Expert
replied on Mar 15, 2021
Goldman Sachs Investment Banker NYC | Ex-Bain 5 yrs| MBA Chicago Booth | Passed > 13 MBB > 20 IB interviews

I d try to avoid it - Qs will be triggered on the part of HR and your interviewers. Should you still do it if you really want so? Absolutely. But then accept that they will be cautious and may drill more. And in the end, you cannot present evidence, it is all based on your words, hence it may or may not convince them. There is hardly a positive way to frame it since most ppl would expect you to at least spend some more time at your current firm.

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Ken
Expert
replied on Mar 15, 2021
Ex-McKinsey final round interviewer | Executive Coach

If the other strategy consultancy has not mentioned any concerns where you already have an offer then I personally think there's nothing to worry about. Your rationale is relatively common and assuming you don't make another switch after a few months, future recruiters will really not care.

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Francesco
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replied on Mar 16, 2021
#1 Coach for Sessions (4.000+) | 1.500+ 5-Star Reviews | Proven Success (➡ InterviewOffers.com) | Ex BCG | 9Y+ Coaching

Hi there,

It won’t necessarily be an issue for future recruiters – you can simply avoid to have the experience in your CV. A 2-3 month experience would not add much anyway and could indeed raise red flags.

Best,

Francesco

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Ian
Expert
Content Creator
replied on Mar 15, 2021
MBB | 100% personal interview success rate (8/8) and 95% candidate success rate | Personalized interview prep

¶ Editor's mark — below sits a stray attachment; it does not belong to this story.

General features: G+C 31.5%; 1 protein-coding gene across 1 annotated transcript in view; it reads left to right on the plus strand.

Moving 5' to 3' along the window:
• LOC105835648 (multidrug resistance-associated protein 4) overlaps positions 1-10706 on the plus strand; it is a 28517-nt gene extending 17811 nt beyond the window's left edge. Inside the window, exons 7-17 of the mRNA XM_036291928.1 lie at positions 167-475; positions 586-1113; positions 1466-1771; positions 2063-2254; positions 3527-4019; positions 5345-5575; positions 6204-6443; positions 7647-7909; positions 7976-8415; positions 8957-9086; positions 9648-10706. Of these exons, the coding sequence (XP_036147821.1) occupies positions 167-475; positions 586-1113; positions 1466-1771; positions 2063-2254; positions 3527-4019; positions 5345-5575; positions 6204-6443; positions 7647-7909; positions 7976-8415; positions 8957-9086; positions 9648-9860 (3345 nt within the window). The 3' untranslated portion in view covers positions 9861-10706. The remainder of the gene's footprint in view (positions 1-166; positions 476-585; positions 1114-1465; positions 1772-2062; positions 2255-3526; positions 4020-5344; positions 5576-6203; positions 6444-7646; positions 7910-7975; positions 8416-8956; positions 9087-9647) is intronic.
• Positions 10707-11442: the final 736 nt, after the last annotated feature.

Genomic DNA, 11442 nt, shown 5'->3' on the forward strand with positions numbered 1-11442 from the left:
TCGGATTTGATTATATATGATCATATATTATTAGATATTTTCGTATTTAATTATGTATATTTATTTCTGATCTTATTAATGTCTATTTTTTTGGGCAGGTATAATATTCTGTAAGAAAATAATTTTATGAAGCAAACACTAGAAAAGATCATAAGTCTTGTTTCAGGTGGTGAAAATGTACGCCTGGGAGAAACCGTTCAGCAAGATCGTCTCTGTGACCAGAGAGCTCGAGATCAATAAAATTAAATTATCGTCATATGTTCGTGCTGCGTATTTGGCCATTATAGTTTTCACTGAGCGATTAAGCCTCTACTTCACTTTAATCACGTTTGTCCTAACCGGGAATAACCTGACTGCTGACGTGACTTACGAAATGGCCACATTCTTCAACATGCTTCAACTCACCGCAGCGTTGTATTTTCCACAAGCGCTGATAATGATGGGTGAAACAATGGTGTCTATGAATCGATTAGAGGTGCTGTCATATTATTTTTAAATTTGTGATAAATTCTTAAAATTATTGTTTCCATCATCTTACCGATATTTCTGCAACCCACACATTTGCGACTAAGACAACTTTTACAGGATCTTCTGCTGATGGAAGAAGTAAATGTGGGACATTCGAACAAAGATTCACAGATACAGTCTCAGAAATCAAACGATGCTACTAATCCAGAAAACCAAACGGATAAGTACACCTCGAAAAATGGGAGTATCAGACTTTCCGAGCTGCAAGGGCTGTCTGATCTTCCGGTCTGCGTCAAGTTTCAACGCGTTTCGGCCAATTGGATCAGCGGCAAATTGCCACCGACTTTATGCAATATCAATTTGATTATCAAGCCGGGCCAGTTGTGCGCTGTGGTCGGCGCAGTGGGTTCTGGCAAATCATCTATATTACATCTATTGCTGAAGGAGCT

Fool me once shame on you. Fool me twice shame on you.

It is perfectly fine to do this ONCE!

If you do this, you better stay at this next firm for at least 2 years AND get a promotion. If this happens, employers won't even pay attention to the prior role (you will have confirmed that you can stay at, and thrive in, a company)

Remember, you get one shot here. So, if things don't work out at this second company, and you have to leave after 3 months, 6 months, etc. Then you're definitely in trouble.

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Gaurav
Expert
Content Creator
replied on Mar 15, 2021
Ex-Mckinsey|Certified Career Coach |Placed 500+ candidates at MBB & other consultancies

Hey A!

There definitely might be some questions on your decision, and the HRs can get suspicious that you decided to switch between companies so fast. Unfortunately, 2-3 months is not enough to make sure of your loyalty and could depict you as a not trustworthy candidate.

So, I would consider all of the risks before actually making such a decision.

Otherwise, good luck!

GB

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Raj
Expert
Content Creator
replied on Mar 15, 2021
Strategy&| ex-interviewer | 170+ coached over career |95% success @ MBB, S&, RB, LEK, OW, Big4 [SUCCESS STORIES BELOW]

This isn't a dealbreaker necessarily if your next stint (like others point out) will be 1-2yrs and include a promotion. I would suggest you leave off your 2-3mo stint from your CV if you were to switch.

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Adi
Expert
Content Creator
replied on Mar 15, 2021
Accenture, Deloitte | Precision Case Prep | Experienced Interviewer & Career Coach | 15 years professional experience

Hey,

If you have tried all options and dont see a way to carry on in current role/company, then have a good story to explain to recruiters e.g. you took a risk, didnt work, or the culture/values fit just wasnt there etc.

I also know of some people in my network who were in a similar situation as you and decided to just not put that experience on CV. Thats your personal choice.

Overall, my advice would be to not let this impact you and feel pressure to stretch facts/lie on your CV to justify the gap. Be confident and positive..we take risks sometimes and life doesnt work out. Just have a good story to tell and crack on.

Good luck.

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Torben gave the best answer

Torben

Volkswagen Consulting| Your Automotive and Mobility Expert | Inhouse Consulting | China